Project description:The Sabin oral polio vaccine (OPV) may evolve into pathogenic viruses, causing sporadic cases and outbreaks of poliomyelitis. Such vaccine-derived polioviruses (VDPV) generally exhibit altered antigenicity. The current paradigm to distinguish VDPV from OPV and wild polioviruses is to characterize primarily those poliovirus isolates that demonstrate deviations from OPV in antigenic and genetic intratypic differentiation (ITD) tests. Here we report on two independent cases of poliomyelitis caused by VDPVs with "Sabin-like" properties in several ITD assays. The results suggest the existence of diverse pathways of OPV evolution and necessitate improvement of poliovirus surveillance, which currently potentially misses this class of VDPV.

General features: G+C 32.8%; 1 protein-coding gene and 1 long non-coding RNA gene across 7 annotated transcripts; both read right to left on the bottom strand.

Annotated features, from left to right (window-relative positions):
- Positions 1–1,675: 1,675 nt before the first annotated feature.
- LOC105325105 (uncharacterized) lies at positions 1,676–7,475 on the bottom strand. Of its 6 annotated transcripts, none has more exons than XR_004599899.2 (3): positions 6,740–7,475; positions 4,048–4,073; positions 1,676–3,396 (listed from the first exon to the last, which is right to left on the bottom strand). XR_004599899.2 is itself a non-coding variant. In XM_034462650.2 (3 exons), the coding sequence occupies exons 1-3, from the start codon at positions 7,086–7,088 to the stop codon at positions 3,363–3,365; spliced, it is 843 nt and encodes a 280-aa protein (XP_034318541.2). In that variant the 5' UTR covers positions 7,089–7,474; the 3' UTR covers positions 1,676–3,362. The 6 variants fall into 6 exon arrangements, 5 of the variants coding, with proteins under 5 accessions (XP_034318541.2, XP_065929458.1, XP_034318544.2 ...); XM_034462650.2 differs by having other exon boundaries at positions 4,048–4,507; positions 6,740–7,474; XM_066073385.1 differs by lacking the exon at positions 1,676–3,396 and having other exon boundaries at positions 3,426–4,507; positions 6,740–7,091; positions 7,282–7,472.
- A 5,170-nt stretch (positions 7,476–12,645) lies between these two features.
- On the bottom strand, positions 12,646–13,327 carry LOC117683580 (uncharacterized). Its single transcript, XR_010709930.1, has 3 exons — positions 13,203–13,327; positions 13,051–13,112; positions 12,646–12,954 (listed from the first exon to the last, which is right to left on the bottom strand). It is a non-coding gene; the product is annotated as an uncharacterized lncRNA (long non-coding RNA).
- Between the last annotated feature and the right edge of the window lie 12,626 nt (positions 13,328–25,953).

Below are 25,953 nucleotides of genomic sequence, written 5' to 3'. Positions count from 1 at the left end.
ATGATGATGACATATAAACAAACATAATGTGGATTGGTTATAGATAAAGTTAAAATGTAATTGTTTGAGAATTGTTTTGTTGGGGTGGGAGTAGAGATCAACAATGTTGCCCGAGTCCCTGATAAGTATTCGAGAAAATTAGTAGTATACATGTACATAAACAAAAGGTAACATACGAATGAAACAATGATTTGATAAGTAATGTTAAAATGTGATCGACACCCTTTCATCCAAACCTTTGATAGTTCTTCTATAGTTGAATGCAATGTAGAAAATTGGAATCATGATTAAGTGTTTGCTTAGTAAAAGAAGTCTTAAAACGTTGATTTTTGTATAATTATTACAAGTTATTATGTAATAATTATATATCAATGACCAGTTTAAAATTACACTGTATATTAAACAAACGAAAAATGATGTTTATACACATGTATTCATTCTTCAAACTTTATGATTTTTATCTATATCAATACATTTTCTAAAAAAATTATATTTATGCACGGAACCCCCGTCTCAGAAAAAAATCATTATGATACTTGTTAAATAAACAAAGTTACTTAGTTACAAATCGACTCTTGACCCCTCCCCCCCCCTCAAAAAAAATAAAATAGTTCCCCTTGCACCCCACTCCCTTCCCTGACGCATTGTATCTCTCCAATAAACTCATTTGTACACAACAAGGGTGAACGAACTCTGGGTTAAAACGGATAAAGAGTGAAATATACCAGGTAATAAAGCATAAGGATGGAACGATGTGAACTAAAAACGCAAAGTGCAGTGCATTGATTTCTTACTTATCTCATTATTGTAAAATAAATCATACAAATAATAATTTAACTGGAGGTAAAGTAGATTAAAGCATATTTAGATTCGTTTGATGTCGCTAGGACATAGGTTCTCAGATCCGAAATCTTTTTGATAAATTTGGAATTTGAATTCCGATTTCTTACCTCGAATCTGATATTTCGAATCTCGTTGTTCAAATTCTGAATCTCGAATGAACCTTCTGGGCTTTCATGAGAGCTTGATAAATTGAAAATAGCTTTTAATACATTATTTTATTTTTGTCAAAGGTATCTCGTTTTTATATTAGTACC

Project description:A type 2 vaccine-derived poliovirus (VDPV), differing from the Sabin 2 strain at 8.6% (78/903) of VP1 nucleotide positions, was isolated from seawater collected from a seaport in São Paulo State, Brazil. The P1/capsid region is related to the Sabin 2 strain, but sequences within the 5'-untranslated region and downstream of the P1 region were derived from recombination with other members of Human Enterovirus Species C (HEV-C). The two known attenuating mutations had reverted to wild-type (A481G in the 5'-UTR and Ile143Thr in VP1). The VDPV isolate had lost the temperature sensitive phenotype and had accumulated amino acid substitutions in neutralizing antigenic (NAg) sites 3a and 3b. The date of the initiating OPV dose, estimated from the number of synonymous substitutions in the capsid region, was approximately 8.5 years before seawater sampling, a finding consistent with a long time of virus replication and possible transmission among several individuals. Although no closely related type 2 VDPVs were detected in Brazil or elsewhere, this VDPV was found in an area with a mobile population, where conditions may favor both viral infection and spread. Environmental surveillance serves as an important tool for sensitive and early detection of circulating poliovirus in the final stages of global polio eradication.